Syracuse SymposiumTM continues its “Networks” theme with a program devoted to social networks from more than 500 years ago.
Christopher Warren, associate professor of English at Carnegie Mellon University, and Daniel Shore, associate professor of English at Georgetown University, will discuss “Networks and Digital Humanities: Six Degrees of Francis Bacon” on Thursday, Sept. 17, at 5 p.m. in the Peter Graham Scholarly Commons (Room 114) in Bird Library. The lecture is free and open to the public.
Warren and Shore are co-founders of Six Degrees of Francis Bacon, a collaborative digital project that attempts to reconstruct Great Britain’s Early Modern social network. Drawing on the name of the popular party game “Six Degrees of Kevin Bacon,” the open-source project was launched in 2012 with support from a Google Faculty Research Award. The idea is for scholars and students to curate a dataset of more than 13,000 people and nearly 200,000 relationships from the 1500s to 1700s.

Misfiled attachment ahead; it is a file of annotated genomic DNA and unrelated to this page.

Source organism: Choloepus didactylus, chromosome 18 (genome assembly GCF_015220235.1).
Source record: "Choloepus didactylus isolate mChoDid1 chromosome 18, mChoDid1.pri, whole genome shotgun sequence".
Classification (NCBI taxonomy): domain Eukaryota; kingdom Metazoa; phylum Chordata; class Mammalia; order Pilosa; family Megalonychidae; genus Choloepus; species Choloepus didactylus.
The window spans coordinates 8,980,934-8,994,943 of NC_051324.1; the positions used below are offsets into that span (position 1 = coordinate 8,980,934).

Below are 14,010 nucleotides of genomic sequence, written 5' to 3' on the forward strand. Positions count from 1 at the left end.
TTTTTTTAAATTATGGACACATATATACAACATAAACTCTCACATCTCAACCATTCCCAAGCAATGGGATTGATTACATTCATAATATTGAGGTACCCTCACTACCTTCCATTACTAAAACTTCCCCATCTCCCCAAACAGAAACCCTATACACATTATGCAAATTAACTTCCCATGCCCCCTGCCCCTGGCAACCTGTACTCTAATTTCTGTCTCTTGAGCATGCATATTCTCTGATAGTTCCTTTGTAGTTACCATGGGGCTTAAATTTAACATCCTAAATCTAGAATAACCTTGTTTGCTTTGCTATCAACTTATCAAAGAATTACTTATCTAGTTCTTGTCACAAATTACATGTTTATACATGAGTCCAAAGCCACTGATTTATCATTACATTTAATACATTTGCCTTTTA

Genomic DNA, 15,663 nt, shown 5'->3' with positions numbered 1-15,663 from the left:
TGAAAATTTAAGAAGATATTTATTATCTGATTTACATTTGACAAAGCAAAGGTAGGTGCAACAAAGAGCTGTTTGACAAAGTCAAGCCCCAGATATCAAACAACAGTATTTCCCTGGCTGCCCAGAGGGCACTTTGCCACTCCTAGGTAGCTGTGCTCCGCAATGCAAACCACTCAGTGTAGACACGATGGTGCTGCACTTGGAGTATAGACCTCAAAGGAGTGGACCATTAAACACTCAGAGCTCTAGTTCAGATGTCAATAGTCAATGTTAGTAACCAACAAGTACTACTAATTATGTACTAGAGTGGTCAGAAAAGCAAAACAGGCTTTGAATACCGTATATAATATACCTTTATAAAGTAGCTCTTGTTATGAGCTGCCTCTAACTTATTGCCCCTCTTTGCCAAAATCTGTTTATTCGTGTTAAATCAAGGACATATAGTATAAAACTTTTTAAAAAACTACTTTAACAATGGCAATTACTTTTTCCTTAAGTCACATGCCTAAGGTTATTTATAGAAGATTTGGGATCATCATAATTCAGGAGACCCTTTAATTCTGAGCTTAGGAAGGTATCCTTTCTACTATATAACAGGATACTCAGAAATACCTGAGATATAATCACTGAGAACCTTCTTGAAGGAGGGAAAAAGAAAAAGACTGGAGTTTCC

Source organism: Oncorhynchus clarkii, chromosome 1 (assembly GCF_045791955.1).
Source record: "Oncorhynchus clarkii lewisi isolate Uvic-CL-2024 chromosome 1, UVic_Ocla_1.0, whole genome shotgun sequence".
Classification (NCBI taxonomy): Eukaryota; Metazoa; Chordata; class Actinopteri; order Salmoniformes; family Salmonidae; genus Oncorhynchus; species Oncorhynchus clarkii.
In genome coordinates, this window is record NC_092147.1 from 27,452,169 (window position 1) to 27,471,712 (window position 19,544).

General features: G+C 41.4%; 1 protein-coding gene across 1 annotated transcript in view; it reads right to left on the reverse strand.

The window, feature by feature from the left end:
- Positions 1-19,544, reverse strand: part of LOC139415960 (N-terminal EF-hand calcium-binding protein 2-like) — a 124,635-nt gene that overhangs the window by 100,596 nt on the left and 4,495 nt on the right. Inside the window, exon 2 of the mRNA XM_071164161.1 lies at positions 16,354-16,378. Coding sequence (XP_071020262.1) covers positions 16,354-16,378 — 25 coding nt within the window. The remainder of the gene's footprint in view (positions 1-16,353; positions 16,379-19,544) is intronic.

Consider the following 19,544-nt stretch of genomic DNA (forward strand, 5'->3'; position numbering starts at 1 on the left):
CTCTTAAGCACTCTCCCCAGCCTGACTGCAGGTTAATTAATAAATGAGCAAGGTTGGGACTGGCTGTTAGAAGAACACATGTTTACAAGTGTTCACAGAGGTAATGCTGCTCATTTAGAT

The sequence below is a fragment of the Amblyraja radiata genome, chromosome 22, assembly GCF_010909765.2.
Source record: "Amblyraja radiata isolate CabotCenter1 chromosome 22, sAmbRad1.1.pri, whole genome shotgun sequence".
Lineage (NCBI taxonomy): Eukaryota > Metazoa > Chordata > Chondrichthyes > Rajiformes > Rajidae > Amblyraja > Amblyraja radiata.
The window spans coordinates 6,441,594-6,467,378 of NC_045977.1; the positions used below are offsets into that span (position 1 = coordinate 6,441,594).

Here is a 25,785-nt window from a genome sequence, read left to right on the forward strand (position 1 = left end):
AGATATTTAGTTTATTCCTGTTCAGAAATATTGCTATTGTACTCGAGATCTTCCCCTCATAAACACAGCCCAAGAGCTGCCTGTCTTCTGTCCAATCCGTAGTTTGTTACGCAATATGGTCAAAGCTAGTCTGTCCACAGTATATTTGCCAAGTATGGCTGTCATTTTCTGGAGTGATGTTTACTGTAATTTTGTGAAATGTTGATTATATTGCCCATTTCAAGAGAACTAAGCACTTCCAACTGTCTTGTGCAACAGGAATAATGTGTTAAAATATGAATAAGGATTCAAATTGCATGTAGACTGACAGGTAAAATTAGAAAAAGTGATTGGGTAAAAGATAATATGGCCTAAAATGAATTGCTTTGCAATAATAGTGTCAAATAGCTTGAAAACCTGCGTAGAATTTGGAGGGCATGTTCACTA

Vivian May, director of the Humanities Center and a professor of women’s & gender studies, considers Six Degrees an innovative model of collaborative scholarly practice.
“People from all over the world have contributed to the project, using data mining to pull associative information from manuscripts, letters, and other written documents,” she says. “The end-goal is to connect the dots and create an ever-evolving database that helps students and scholars, alike, gain a better understanding of Early Modern social relations among writers and thinkers of the period.”
For more information about the event, call the Syracuse University Humanities Center at 315-443-7192 or visit syracusehumanities.org.
Warren and Shore’s visit is co-sponsored by the Department of Art & Music Histories and The Writing Program, both in Syracuse University’s College of Arts and Sciences (A&S), and by Syracuse University Libraries. Syracuse SymposiumTM is organized and presented by the Humanities Center, based in A&S.
The Syracuse University Humanities Center, founded in 2008, fosters public engagement in the humanities, and is home to the Syracuse Symposium™, the Central New York Humanities Corridor, the Jeanette K. Watson Distinguished Visiting Professorship, the Mellon Visiting Collaborator, the HC Mini-Seminar and Symposium Seminar series, the Perpetual Peace Project, and other annual research initiatives, annual fellowships, and public programming.